By Josie Gereszek
Students and lawmakers are pushing sexual consent to the forefront of public discourse and policy. For many, their aim is to make affirmative consent — positive, voluntary and continuous agreement to engage in sexual activity — law.
Minnesota State University Moorhead’s Consent Week was organized by the women’s and gender studies department to advocate for “consent culture.” The week ended after Thursday’s Take Back the Night event, an international rally with the goal of ending sexual violence. Attendees were motivated further by some recent statistics many found daunting.
An Association of American Universities survey, released Monday and conducted in April and May, found that nearly 1 in 4 female undergrads is a victim of sexual attack.
The survey encompassed 27 universities and heard from 150,000 students, including those from the University of Minnesota. More than 23 percent of women surveyed said they had been victims of sexual assault or unwanted sexual contact, and about 5.4 percent of men surveyed had experienced nonconsensual sexual contact. Rates of sexual assault were highest among undergraduate female, transgender and gender non-conforming and questioning students.
The survey also indicated that rates of reporting incidents to campus and law enforcement officials were 28 percent or less.
“I’m not very surprised by those recent statistics,” said Ian Anderson, a women’s and gender studies junior who helped organize Consent Week. “I definitely see a need for more advocacy on campus, because I know countless people affected by sexual assault.”
In response to statistics like these, state representatives are in the process of constructing a bill that would implement a statewide affirmative consent policy at all Minnesota universities. Minnesota Rep. Erin Murphy is one of them. She wants to pass a bill offering a clear definition of consent in university policies for students choosing to engage in sexual activity. California and New York lawmakers have already established affirmative consent policies for their universities.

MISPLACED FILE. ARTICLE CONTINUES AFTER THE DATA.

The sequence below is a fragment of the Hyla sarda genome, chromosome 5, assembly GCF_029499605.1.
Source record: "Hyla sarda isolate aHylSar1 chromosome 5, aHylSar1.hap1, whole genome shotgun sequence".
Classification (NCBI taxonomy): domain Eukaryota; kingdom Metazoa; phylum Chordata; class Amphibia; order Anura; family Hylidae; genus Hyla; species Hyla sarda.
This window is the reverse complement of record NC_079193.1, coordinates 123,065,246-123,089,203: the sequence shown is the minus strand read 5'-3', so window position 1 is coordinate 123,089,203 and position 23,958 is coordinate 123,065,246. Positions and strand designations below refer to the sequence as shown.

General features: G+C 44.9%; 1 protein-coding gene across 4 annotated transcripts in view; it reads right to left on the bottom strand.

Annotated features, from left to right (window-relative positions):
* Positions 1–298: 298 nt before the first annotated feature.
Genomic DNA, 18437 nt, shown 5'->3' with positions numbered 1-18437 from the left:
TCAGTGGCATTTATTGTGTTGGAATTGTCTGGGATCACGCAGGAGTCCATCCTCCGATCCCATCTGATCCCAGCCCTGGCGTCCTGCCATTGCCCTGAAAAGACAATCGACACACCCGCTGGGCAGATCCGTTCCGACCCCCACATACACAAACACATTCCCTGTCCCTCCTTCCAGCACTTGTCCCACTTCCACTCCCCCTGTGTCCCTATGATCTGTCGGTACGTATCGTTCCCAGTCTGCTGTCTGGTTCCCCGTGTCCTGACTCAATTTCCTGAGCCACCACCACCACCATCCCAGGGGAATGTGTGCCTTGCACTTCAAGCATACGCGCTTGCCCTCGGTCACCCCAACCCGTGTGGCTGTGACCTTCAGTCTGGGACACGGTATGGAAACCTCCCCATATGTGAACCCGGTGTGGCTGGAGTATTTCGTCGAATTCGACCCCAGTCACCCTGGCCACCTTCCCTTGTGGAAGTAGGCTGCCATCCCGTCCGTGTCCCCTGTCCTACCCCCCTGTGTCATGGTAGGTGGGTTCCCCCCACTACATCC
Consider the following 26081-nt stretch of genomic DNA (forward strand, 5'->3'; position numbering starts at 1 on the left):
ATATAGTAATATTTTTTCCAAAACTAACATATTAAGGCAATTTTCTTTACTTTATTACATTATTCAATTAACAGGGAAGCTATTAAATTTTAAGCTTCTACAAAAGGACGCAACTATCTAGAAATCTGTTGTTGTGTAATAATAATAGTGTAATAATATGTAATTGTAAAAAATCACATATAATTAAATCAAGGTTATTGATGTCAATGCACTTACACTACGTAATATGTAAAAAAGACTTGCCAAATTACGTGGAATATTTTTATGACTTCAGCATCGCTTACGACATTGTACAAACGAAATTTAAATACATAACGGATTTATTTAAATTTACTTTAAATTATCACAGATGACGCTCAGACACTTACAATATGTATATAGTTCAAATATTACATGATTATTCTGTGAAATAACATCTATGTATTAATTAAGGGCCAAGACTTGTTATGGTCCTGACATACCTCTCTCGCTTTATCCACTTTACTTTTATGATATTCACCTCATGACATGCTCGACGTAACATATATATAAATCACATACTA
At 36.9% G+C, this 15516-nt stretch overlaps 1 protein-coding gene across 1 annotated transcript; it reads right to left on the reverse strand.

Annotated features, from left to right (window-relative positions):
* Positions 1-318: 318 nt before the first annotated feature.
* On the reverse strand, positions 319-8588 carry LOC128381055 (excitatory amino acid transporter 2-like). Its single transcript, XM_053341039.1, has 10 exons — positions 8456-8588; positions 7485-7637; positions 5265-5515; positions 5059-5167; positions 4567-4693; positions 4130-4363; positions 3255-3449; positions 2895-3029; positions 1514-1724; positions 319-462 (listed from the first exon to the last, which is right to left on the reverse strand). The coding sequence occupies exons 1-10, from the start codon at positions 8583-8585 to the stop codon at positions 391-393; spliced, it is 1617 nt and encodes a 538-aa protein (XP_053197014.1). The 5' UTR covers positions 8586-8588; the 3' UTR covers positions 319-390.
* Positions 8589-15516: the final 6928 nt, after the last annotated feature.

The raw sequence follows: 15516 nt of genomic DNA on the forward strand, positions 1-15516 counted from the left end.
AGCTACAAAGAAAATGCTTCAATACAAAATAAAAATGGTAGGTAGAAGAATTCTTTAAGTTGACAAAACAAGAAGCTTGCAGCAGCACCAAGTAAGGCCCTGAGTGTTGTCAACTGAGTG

Murphy said consent is important to her as a mother and public representative because she knows “too many people” who were assaulted in college, including legislative colleagues.
“I’ve heard far too many stories from young people, including my own daughters, that those rules of the road aren’t clear,” Murphy said.
Murphy said the key is making what is an uncomfortable topic for some more normalized. That’s why she traveled to MSUM and Concordia Sept. 21 to discuss her efforts. She met with about 30 MSUM students throughout the day to discuss the legislative proposal she hopes to pass in 2016.
“It’s a tricky conversation, because we’re in a subject matter that makes people uncomfortable,” Murphy said. “We’re using words that people aren’t used to using in a political forum or in a public policy forum.”
While policies at North Dakota State University and Concordia College include words like “active” and “affirmative” in their definitions of consent, MSUM’s policy has a somewhat weaker definition of being “informed, freely given and mutually understood,” but not necessarily explicit.
Murphy said these policies are vital in establishing “cultures of consent” against sexual violence. She said creating an atmosphere in which victims of assault can feel safe reporting crimes also helps to ensure justice against violence.
“There are always going to be people who harm other people, and no law is going to change that,” Murphy said.
But in the instances where there isn’t necessarily intention to assault or rape, and a violation is happening because, for whatever reason, a party can’t explicitly consent, Murphy said that’s where change can happen.
“We can change, so the expectation isn’t that ‘she didn’t say no’ or ‘he didn’t say no,’ but instead, ‘they said yes,'” she said.
In September 2014, MSUM President Anne Blackhurst commissioned a task force against sexual assault after the reported rape of a freshman student within the first week of class. The involved students, faculty and community members discussed building affirmative consent into campus culture, but a policy change would have to begin with a higher authority like the Minnesota State Colleges and Universities system office or the Legislature.
Murphy’s bill would demand that state institutions offer “comprehensive prevention and outreach programs” to teach students the definition of affirmative consent. The bill would also set aside money to create an affirmative consent curriculum for the state’s middle and high schools.
The Minnesota bill failed this spring, but Murphy said she will be pushing for it to pass again next session.